Lectionary 26 A

There's a lot of editorial insertion going on this week. And some of them feel a bit too inserted. But there is a theme of God's will and just how far God will go to show us what it is.

Ezekiel 18:1-4, 25-32

Have I any pleasure in the death of the wicked, says the Lord God, and not rather that they should turn from their ways and live?
-- Ezekiel 18:23

Verse 23 is cited in Formula of Concord, both the Epitome and Solid Declaration, Article 11: Election. In the Epitome verse 23 is cited through editorial insert at the end of Affirmative Thesis 9 (Ep 11.10) along with several other verses that drive home that God wants all people to repent and be saved through faith in Jesus. I'm not sure Ezekiel was enough of a prophet to see Jesus.  In the Solid Declaration, verse 23 is cited (SD 11.81) with a quote from Ezekiel 33:11 both of which make the same point: God does not desire death.

Verses 31 and 32 are cited in a footnote to Apology of the Augsburg Confession, Article 18: Free Will (AP 18.1, n. 415) as one of several passages cited in the Confutation to expound on the idea of free will, which Melanchthon deems "not at all applicable to this matter."

Psalm 25:1-9

The entirety of Psalm 25 is called out in Formula of Concord, Solid Declaration, Article 2: Free Will (SD 2.81) because bad commentary on this psalm was being used to argue that conversion replaces the heart and mind of the sinner with a completely different and new mind and heart. Augustine, in his commentary on Psalm 25, rejected this interpretation in his day and so the reformers in Germany turned to this commentary to make the point from within the tradition of the Church.

Philippians 2:1-13

but emptied himself,
taking the form of a slave,
being born in human likeness.
And being found in human form,
-- Philippians 2:7

Verse 7 is cited in Formula of Concord, Epitome and Solid Declaration, Article 8: The Person of Christ. In the Epitome, Affirmative Thesis 11 (Ep 8.16), verse 7 is cited through editorial insert after the phrase "the form of a servant" even though the argument being made is how Jesus "laid aside" the servant form when he was resurrected while also keeping his human nature. The citation in the Solid Declaration (SD 8.26) is also through editorial insertion, but here in the context of Jesus being fully divine even in Mary's womb but kept hidden.

 he humbled himself
and became obedient to the point of death—
even death on a cross.
-- Philippians 2:8

Verse 8 is cited through editorial insertion in Formula of Concord, Solid Declaration, Article 3: Righteousness (SD 3.56) right after the phrase "death of the cross," which feels a bit clunky in the middle of an argument that Jesus had to have been both fully human and fully divine in order for his sinless death to have benefit for us.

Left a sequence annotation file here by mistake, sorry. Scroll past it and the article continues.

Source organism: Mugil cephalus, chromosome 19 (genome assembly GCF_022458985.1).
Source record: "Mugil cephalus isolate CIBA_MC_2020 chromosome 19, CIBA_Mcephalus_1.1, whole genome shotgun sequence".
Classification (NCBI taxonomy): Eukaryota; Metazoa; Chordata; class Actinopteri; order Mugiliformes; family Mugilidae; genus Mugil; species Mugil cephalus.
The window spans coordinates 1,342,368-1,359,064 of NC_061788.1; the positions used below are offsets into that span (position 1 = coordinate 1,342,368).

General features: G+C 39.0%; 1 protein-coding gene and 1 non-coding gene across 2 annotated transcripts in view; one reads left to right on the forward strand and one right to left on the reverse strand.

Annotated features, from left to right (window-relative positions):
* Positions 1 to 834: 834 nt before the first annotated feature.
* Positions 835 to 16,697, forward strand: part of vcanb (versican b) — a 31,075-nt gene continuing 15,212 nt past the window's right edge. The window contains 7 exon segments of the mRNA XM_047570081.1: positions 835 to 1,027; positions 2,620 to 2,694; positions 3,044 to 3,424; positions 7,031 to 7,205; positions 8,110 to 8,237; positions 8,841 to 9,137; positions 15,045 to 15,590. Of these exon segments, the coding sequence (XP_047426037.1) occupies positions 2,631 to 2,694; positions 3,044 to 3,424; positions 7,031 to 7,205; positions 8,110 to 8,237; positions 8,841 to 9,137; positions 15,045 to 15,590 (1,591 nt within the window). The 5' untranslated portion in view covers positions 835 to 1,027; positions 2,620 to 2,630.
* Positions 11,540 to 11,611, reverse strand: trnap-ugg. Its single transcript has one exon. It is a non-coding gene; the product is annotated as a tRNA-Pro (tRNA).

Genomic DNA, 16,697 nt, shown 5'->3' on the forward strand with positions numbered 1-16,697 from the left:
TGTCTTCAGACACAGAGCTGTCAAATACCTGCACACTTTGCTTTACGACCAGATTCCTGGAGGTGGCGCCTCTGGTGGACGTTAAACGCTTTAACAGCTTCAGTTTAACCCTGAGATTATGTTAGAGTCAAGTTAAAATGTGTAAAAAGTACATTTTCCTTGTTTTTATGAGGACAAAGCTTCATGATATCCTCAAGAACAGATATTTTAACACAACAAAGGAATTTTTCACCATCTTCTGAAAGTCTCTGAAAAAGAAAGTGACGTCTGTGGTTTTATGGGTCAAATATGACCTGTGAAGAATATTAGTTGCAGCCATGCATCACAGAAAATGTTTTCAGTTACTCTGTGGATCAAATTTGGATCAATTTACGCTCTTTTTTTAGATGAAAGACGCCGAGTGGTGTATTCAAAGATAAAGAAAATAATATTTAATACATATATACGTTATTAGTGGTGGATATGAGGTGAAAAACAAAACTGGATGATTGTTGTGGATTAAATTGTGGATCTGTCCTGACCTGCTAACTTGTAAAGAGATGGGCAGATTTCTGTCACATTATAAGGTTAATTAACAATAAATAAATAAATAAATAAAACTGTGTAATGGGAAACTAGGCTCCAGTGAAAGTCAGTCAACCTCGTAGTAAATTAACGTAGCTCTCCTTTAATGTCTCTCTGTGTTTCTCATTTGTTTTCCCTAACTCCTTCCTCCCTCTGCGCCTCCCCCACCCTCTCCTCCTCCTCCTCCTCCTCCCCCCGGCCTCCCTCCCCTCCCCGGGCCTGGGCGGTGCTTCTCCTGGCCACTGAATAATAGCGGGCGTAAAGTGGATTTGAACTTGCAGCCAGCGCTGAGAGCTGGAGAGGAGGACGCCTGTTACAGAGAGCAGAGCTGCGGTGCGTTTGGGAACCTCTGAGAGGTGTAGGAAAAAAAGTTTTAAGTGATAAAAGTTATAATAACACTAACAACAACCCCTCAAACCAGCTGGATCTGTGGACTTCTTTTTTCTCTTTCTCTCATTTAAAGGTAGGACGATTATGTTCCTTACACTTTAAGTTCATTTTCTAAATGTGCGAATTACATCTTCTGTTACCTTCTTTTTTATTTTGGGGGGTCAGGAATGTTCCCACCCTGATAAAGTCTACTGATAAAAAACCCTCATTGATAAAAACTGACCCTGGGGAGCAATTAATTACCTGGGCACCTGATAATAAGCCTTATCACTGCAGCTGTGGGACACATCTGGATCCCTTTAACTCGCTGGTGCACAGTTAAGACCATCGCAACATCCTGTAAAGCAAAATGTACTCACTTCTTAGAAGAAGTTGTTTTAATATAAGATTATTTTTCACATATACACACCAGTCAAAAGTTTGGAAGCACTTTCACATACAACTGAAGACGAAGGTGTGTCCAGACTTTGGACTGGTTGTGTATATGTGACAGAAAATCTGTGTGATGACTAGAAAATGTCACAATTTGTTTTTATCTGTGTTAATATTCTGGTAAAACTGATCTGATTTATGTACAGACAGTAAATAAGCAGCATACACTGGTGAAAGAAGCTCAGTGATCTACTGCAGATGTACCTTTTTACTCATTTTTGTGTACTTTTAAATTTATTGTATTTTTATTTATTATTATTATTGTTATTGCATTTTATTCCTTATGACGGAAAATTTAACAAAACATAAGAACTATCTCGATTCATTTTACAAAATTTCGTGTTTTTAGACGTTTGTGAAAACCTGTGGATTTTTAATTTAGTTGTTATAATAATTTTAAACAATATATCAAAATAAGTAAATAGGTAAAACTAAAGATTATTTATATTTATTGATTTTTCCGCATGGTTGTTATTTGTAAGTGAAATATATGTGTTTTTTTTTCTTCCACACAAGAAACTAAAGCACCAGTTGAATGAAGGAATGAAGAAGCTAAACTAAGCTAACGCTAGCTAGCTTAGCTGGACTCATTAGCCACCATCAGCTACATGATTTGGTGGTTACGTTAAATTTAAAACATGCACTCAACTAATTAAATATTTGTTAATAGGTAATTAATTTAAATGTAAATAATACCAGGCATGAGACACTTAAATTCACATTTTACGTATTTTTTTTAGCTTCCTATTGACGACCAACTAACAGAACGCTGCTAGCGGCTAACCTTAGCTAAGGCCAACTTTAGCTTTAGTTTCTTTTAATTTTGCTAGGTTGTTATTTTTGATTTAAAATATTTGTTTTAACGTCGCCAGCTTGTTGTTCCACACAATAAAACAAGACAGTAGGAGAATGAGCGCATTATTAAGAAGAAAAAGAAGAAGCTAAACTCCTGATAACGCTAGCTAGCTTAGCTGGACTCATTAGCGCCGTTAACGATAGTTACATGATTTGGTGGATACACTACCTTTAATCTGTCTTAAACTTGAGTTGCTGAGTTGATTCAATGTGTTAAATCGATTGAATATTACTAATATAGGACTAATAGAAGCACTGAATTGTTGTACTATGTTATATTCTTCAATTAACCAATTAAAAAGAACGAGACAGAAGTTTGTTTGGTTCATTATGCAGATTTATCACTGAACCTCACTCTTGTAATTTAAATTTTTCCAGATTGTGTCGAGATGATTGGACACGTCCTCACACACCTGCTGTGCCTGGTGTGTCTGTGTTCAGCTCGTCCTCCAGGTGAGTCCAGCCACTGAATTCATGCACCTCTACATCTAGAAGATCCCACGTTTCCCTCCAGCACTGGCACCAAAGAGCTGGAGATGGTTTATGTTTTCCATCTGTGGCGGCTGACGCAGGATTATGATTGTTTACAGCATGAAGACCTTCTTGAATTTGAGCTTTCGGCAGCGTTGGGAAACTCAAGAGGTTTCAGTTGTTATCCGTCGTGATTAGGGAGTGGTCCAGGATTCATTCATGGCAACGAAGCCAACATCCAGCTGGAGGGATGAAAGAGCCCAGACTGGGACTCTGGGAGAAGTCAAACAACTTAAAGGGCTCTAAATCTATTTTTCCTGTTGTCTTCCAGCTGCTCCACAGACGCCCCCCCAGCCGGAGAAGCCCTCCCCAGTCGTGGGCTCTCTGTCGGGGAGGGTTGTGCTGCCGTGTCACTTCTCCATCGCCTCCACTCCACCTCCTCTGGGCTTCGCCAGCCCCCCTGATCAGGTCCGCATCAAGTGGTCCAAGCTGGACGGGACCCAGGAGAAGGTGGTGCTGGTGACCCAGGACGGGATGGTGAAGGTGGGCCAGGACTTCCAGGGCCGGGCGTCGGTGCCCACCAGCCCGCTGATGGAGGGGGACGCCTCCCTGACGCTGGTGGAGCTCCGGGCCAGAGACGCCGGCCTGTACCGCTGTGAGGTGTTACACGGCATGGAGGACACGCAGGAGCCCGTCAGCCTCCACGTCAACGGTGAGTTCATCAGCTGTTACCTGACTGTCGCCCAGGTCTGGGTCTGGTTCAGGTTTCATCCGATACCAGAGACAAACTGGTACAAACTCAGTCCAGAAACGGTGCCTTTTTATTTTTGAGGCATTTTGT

for it is God who is at work in you, enabling you both to will and to work for his good pleasure.
-- Philippians 2:13

Verse 13 becomes a consistent point in Formula of Concord, Solid Declaration, Article 2: Free Will, being quoted three times (SD 2.14, 26, and 39) to drive home the point that good works, and even the desire to do good works, are not a matter of freedom, since even the wanting to do good works comes from God's gift of faith. Therefore,

"This precious verse is very comforting for all pious Christians who feel and perceive a tiny glimmer and longing for God's grace and eternal salvation in their hearts. For they know that God has ignited this beginning of true godliness in their hearts and, moreover, that he wants to strengthen them in their great weakness and help them, so that they may persevere in true faith to the end."
-- Formula of Concord, Solid Declaration, Article 2: Free Will, Line 14

TheoThru

Even just that tiny glimmer of desire to do something good is a sign of God's gift of faith. Let that sink in a bit.

The first son in the gospel reading for this week (Matthew 21:23-32) had even that glimmer. He didn't follow through on it, obviously, but at that moment when is father asked him to go and work and he assented, there was something there. The chief priests and elders of the temple were so afraid to tell Jesus what they really thought of John the Baptist that they missed a chance to repent and turn back to the face of God.

  • When are we too scared of other people's opinions to be honest with God?
  • How do we silence the will of God at work in us?
  • How can we more clearly proclaim God's loving will for all?